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Comment Re:not limitless (Score 2) 98

If I gave them the benefit of the doubt, perhaps it was strategic: price it high enough to limit the strain on their wireless network, but then similarly not so high that those who would actually use it and need it to be reliable are screwed over. Then sod off anyone who didn't like it. Not that I'd expect them to actually come out and say something like that.

Except it did go down. It completely collapsed under the load.

I understand the need and that if everyone brought their own hotspot that it would be completely useless. But that's not the way to do it. At $200, it sounds like gouging - especially when you consider they actually did active scans for unauthorized WiFi and escorted people out.

The problem is many - first, the price appeared to be gouging. Second, active WiFi scanning - granted, they didn't jam (which was what got the hotels in trouble) but escorted you off the premises so it was technically legal. Third, they could've offered suggestions that people use hard wire (USB) tethers or built-in WWAN modems to achieve connectivity instead of WiFI Most of the people there would be using tablets, laptops, etc, many models of which have WWAN capability either built-in through USB dongles. Or a USB cable to their phones (practically all smartphones allow USB tethering)

Because right now, it appears to be gouging. Which is why the FCC is irked. I'm sure if they simply suggested other methods, politely asked anyone using WiFi to turn it off and use non-WiFi methods, etc.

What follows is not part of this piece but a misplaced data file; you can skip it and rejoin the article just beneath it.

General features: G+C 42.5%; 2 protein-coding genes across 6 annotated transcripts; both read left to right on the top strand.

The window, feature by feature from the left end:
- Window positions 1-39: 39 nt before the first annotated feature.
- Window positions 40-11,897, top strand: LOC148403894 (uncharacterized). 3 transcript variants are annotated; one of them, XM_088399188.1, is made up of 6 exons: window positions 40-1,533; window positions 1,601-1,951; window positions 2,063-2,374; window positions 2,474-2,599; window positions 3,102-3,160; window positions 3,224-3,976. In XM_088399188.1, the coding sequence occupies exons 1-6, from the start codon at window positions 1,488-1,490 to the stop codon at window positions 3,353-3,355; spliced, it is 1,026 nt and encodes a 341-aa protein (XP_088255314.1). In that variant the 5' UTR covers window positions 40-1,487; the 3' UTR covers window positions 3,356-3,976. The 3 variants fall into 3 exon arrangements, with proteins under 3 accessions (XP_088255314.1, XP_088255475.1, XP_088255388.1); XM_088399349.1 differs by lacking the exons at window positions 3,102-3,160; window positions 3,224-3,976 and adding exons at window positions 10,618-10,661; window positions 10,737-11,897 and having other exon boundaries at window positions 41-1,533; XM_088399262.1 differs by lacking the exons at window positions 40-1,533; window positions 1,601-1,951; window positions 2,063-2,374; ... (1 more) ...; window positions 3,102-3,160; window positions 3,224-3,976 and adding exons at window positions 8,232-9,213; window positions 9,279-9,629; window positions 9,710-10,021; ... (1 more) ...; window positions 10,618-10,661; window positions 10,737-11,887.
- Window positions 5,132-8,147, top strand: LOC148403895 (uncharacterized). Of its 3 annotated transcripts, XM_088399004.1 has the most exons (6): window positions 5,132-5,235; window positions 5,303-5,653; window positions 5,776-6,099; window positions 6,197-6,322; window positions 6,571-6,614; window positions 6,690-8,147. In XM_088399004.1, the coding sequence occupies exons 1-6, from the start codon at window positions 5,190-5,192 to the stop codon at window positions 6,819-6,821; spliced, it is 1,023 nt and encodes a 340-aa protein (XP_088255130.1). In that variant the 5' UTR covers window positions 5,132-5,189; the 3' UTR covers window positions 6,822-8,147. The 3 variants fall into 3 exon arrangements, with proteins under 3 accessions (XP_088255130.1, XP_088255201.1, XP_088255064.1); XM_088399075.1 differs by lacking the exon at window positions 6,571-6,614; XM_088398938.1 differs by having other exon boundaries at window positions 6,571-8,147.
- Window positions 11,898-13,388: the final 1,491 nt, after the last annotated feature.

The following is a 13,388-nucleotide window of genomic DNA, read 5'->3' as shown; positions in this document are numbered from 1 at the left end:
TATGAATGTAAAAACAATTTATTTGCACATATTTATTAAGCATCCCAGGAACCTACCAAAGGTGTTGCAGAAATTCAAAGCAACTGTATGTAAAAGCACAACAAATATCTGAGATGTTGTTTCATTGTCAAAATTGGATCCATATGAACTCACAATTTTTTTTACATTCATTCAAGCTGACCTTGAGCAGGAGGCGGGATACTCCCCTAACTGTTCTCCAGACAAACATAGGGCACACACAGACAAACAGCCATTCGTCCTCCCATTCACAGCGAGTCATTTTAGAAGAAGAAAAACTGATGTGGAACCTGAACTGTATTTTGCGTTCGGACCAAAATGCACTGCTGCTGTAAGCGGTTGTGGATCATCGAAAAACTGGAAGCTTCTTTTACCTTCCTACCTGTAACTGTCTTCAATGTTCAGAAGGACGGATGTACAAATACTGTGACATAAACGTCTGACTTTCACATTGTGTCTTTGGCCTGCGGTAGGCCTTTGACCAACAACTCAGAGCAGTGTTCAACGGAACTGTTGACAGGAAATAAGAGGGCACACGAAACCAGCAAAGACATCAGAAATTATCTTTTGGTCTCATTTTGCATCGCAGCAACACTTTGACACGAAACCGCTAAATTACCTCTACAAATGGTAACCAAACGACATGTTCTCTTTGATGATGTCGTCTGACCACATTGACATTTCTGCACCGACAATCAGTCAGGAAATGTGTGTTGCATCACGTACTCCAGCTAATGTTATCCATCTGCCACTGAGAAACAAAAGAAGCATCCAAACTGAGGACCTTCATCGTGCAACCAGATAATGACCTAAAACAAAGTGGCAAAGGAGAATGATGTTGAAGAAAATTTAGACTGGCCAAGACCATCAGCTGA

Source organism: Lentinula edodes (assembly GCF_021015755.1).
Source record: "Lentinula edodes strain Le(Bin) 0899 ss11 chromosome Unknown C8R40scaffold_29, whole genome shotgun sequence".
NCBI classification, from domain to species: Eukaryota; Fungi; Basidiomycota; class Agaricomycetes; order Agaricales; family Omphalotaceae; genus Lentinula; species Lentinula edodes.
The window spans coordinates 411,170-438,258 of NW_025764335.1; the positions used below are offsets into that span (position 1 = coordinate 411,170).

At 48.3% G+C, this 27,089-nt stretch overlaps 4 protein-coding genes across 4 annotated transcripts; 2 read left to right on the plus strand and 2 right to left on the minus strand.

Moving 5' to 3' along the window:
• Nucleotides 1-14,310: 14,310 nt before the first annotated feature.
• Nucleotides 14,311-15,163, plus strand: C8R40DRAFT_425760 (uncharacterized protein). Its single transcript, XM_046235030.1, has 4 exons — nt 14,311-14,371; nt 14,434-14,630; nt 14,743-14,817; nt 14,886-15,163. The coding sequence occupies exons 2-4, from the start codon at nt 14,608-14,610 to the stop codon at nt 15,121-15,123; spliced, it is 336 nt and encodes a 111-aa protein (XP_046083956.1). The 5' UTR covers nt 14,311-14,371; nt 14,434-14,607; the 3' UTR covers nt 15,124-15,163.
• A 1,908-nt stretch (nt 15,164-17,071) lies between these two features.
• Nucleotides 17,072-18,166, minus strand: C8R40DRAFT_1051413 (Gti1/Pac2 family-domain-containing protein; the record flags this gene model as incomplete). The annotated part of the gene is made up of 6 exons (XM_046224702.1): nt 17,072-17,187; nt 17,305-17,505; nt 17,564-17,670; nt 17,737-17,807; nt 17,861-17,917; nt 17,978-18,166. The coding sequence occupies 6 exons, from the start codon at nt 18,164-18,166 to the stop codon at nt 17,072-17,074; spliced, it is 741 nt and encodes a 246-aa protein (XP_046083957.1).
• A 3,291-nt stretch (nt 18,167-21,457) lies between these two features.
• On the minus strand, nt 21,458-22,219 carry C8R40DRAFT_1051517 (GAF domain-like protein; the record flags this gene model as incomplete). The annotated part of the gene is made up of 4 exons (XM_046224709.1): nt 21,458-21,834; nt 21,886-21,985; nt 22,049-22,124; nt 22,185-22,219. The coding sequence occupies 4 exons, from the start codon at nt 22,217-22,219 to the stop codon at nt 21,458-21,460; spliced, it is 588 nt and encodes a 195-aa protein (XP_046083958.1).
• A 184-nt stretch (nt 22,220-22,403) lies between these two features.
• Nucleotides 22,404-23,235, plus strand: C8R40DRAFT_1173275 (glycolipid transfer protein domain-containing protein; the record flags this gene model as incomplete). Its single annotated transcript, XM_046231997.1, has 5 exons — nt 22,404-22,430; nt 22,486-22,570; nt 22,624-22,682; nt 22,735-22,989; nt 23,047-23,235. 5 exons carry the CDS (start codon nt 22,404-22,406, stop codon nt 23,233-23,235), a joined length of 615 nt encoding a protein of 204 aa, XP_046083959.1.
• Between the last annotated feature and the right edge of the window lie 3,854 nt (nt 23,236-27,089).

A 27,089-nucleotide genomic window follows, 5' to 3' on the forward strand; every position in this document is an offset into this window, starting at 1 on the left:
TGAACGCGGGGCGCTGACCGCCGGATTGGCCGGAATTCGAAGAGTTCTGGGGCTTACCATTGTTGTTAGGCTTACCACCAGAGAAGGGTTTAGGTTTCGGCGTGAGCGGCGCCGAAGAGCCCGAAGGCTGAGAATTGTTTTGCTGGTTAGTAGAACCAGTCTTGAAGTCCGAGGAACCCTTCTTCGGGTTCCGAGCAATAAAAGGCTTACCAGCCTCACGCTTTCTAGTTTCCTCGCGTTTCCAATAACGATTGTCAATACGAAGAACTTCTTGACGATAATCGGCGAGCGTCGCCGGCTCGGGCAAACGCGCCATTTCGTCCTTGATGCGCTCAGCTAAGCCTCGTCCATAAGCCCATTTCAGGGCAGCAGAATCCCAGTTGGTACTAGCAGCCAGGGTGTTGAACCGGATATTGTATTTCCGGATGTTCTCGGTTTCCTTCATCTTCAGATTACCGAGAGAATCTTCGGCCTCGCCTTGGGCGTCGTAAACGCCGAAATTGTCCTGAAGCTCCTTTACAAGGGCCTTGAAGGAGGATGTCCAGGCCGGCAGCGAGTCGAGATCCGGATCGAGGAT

Yes, a lot of wifi causes problems - Apple has had problems during their keynotes because everyone had their hotspots on, but there are many ways it can be handled without it seeming like pure greed.

Comment Re:not limitless (Score 4, Interesting) 98

$200 per head seems about right on price, if I had to hire some consultants to throw together a network for 3 days, then tear it all down, seems like a bargain

I dunno what prices you've been conned into paying, but that parses as gouging to me.

Consultants aren't necessary; Hofstra already has an IT infrastructure and staff in place. At worst, they'd have to deploy a couple dozen more WAPs and maybe a 24-port switch if you don't already have the ports free -- maybe USD$4000.00 worth of HW. Set up a new SSID for the reporters with a WPA2 login, which lands you on a temporary VLAN and subnet that routes directly to the Internet and nowhere else. Takes maybe a day to set up, and most of that is CS interns/undergrads pulling Cat.6 and placing WAPs/antennas.

After the debate, turn off the SSID, VLAN, and subnet -- you can pull out the WAPs (if you must) at your leisure. Put the HW away; save it for the next big event, or when an endowment arrives for the next building.

How does this justify $200/head? (Seriously; what am I not figuring here?)

Comment Re:Probably actually illegal (Score 1) 202

Probably, but I am reminded of the Microsoft/Stacker lawsuit. Stacker was a company that did on-the-fly disk compression for DOS systems. Microsoft met up with them and went through a lot of due diligence and saw a lot of Stacker's software code as part of a discussion about Microsoft licensing Stacker for the next version of DOS. They did not reach an agreement. Microsoft then incorporated a product in the next version that looked a lot like Stacker. Stacker sued and eventually won, but was already driven out of business by the time everything cleared court.

That was an interesting lawsuit - and I think in the end it was the compression algorithm they used more than anything - I had a beta version fo DOS6 and a legit version of DOS6 and the two wouldn't work together. I called Microsoft Support one day about that and they sent me a disk with a DoubleSpace to DriveSpace conversion utility that converted one format to the other.

Comment off YouTube...? (Score 2) 274